CHICAGO — Did you catch Spike Lee on "The Tonight Show with Jimmy Fallon" promoting his new film “Chi-Raq”?
Before showing the movie trailer, Fallon described “Chi-Raq” this way:
“So it’s Chicago, but how crazy it is with weapons and everything and all the stuff that’s going on in Chicago. The stats are staggering. It’s just awful if you compare them to how many people have been shot and killed in Iraq.”
Lee chimed in with a sensational “fact” that isn’t completely true, “Iraq is safer.”
And Fallon, appearing shocked, said, “That’s crazy.”
“The South Side of Chicago,” Lee interjected with wide eyes behind thick-rimmed orange glasses. He pointed his finger and nodded his head emphatically to stress the importance of what he had just said.
And Fallon, pandering as if Mayor Rahm Emanuel was whispering in his ear, agreed.
“The South Side of Chicago, we should say that specifically. Yeah,” Fallon said.
I screamed some words at the TV screen that would get bleeped on "The Tonight Show" and my boss won’t let me print in this space that appropriately expressed my disgust and disappointment.
Just when I finally thought we had put to bed all the silly controversy about the film’s title and Lee made it perfectly clear that he was using humor and satire to put a national spotlight on the serious issues contributing to the shooting epidemic in Chicago that also plagues poor black neighborhoods in other major cities in America, Mr. “Do The Right Thing” goes on national television and makes a point to stress that senseless shootings are only a problem in one part of Chicago.
What the hell, Spike?
First of all, Chi-Raq — if that’s what you want to call the violent bizarro world in Chicago, home to gang shootouts and baby murderers — doesn’t have a specific geography you can single out as one avoidable side of town.
Warring gangs and the heroin trade have turned the West Side into a war zone.
And there are ridiculous gang conflicts in Rogers Park on the far North Side and in Uptown, a hop, skip and a jump from Wrigleyville, that start on social media and spill blood on the sidewalks.
I thought Lee knew better. I guess I overestimated the guy.
By singling out the South Side as Chi-Raq he symbolically lets people and corporations who turn a blind eye and allow gang violence to destroy poor minority communities off the hook.
It’s bad enough that all the shooting and killing going on in black and brown parts of town have become violence voyeurism on the Chicago nightly news. And some high-rise-living rich folks in Streeterville, Gold Coast millionaires, Lincoln Park yuppies, even Wicker Park hipsters and clusters of city workers in Edison Park mistakenly feel they’re a safe distance from the madness.
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Lee’s implication that the problem is confined to desolate parts of town suggests the violence is a black-on-black issue that shouldn’t be of much concern to tourists, conventioneers, visiting dignitaries and Fortune 500 corporations with world headquarters in the Loop.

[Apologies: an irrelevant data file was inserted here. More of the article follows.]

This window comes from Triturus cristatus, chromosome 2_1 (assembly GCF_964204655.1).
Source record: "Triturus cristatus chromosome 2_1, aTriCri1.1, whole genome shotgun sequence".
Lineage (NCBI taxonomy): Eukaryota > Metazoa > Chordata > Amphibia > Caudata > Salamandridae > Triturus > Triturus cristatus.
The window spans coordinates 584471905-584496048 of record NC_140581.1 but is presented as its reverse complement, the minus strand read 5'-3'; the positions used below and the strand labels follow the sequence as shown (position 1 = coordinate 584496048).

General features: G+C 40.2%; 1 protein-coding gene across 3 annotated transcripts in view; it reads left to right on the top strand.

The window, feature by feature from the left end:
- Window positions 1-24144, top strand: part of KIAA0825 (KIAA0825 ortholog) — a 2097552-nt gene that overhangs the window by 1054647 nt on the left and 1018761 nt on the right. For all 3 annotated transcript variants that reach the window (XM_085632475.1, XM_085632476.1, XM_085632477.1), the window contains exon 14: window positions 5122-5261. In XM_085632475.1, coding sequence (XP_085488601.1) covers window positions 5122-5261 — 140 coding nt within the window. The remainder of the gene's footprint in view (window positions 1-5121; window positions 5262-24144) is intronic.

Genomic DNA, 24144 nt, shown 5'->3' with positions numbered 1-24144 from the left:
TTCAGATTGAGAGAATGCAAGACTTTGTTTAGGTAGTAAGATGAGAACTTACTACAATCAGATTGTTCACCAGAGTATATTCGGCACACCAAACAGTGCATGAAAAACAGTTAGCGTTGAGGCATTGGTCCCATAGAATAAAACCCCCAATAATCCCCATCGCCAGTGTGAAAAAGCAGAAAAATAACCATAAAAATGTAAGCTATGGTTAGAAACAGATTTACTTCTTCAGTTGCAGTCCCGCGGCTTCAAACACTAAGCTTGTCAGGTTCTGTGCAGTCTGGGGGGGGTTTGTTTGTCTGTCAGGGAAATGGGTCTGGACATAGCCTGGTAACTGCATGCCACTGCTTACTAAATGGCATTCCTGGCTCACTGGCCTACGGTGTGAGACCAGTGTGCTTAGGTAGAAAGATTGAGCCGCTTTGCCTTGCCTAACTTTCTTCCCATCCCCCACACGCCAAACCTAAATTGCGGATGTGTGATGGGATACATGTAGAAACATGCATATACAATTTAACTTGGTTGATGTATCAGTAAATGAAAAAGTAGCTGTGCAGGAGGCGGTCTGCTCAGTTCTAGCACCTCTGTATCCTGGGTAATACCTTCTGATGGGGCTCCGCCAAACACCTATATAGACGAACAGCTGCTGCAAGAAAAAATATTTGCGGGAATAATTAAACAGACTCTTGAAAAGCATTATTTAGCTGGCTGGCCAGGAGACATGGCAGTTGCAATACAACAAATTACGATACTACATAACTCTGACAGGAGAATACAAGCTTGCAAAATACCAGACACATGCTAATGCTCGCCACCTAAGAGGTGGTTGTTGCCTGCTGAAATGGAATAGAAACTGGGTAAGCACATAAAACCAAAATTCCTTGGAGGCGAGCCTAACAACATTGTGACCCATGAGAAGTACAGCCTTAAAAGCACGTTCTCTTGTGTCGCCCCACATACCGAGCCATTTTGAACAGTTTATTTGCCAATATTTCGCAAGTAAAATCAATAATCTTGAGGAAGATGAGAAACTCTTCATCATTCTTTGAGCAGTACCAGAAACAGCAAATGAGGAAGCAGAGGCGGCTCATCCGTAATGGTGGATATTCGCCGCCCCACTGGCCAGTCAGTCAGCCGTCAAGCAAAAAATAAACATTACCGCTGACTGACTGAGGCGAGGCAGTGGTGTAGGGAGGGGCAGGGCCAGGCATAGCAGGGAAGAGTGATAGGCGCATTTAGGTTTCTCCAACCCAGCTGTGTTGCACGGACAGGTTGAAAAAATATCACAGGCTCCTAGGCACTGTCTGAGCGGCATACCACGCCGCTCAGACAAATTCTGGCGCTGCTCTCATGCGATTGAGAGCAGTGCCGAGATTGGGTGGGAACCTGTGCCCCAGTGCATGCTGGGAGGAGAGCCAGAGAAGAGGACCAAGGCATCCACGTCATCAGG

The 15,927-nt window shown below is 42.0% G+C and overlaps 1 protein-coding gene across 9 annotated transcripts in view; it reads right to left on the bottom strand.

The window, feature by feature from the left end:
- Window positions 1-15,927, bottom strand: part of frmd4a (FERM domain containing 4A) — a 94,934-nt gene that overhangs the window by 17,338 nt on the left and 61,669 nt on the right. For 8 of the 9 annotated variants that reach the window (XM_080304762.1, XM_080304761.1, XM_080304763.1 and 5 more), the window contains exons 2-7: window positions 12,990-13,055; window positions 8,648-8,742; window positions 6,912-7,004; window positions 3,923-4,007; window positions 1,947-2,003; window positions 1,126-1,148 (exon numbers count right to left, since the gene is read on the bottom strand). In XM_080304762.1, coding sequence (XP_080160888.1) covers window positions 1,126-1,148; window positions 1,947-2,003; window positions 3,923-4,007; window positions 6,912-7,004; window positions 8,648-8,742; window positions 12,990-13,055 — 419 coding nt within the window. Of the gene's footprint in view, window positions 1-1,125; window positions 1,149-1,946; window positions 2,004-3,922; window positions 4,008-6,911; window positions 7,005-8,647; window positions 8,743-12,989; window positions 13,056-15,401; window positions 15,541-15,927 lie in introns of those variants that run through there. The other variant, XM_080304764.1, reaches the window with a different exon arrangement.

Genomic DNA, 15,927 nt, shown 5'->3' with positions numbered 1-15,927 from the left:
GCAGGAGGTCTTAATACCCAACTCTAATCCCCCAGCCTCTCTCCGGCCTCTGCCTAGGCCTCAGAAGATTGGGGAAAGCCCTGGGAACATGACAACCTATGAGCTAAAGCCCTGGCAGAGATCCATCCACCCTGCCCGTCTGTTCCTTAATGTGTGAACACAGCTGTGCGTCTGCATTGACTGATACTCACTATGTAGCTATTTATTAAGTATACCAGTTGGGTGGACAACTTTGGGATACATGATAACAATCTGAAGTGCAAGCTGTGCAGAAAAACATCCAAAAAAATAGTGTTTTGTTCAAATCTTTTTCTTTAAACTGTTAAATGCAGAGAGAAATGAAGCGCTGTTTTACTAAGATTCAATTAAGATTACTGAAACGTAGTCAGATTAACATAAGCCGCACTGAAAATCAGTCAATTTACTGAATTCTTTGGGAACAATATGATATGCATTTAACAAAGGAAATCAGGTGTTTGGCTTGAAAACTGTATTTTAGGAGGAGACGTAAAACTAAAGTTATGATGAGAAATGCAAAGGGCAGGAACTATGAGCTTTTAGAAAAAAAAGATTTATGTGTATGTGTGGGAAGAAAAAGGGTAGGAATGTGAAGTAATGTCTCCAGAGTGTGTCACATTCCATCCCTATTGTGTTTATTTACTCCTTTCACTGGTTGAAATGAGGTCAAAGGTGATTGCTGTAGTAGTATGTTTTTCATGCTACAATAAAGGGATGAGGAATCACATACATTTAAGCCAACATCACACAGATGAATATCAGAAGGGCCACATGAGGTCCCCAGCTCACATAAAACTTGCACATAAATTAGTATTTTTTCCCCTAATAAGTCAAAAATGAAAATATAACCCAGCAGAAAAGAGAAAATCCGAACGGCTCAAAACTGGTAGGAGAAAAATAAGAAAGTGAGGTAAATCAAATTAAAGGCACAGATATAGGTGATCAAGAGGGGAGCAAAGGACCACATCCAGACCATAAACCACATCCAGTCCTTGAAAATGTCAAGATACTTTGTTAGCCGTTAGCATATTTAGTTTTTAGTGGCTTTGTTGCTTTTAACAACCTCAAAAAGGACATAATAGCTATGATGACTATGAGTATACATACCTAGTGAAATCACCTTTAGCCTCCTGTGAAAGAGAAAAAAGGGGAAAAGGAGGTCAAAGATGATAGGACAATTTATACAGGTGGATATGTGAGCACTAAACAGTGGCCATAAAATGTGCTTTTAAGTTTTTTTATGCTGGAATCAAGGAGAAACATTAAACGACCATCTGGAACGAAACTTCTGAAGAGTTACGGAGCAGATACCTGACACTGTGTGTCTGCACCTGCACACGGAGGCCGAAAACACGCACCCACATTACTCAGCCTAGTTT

Like a lot of people, Lee has pointed out publicly that there’s a "Tale of Two Cities" narrative playing out in Chicago.
But his film, which I saw at a private media screening Friday, and his talking point on national TV fail to call for the unity our city needs to rebuild and strengthen neighborhoods decaying under the pressures of hopelessness, joblessness and fear.
Lee deserves a lot of credit for filming "Chi-Raq" in Englewood. He hired local film crews, interviewed street-level interested parties and collaborated with activists. He also used Chicagoans as extras and actors, including Roseland activist Eric Wilkins, a former gang member left paralyzed by a bullet who plays a wheelchair-bound gangbanger with a heart of gold. What's more, Lee even included mothers who lost their children to senseless violence in his film.
But when it came time for the star-studded “Chi-Raq” premiere, the South Side that was good enough for scenery in “Chi-Raq” just didn’t cut it for the big party.
Lee didn’t insist on rolling out the red carpet at the Chatham 14 on 87th Street or the newly restored Harper Theater in Hyde Park or even hanging a giant screen at the cavernous House of Hope in Pullman.
Instead, Lee decided on the stately Chicago Theatre on State Street in the heart of the Loop.
Even Friday’s secret film screening for critics and reporters was at the River East AMC 21, in one of the wealthiest ZIP codes in Chicago.
Some people might say it’s not fair to criticize Lee for celebrating “Chi-Raq” in the rich part of town, and maybe they’re right.
But it’s also not fair when people in power — and Lee has plenty of star power — feel compelled to highlight certain neighborhoods as the embodiment of evil in Chicago but fail to show off the pockets of potential and opportunities for hope when it's time to celebrate.
Don’t worry Spike, folks won’t complain too much.
The people of Chi-Raq have never gotten to host the party.
They don’t even know what they’re missing.
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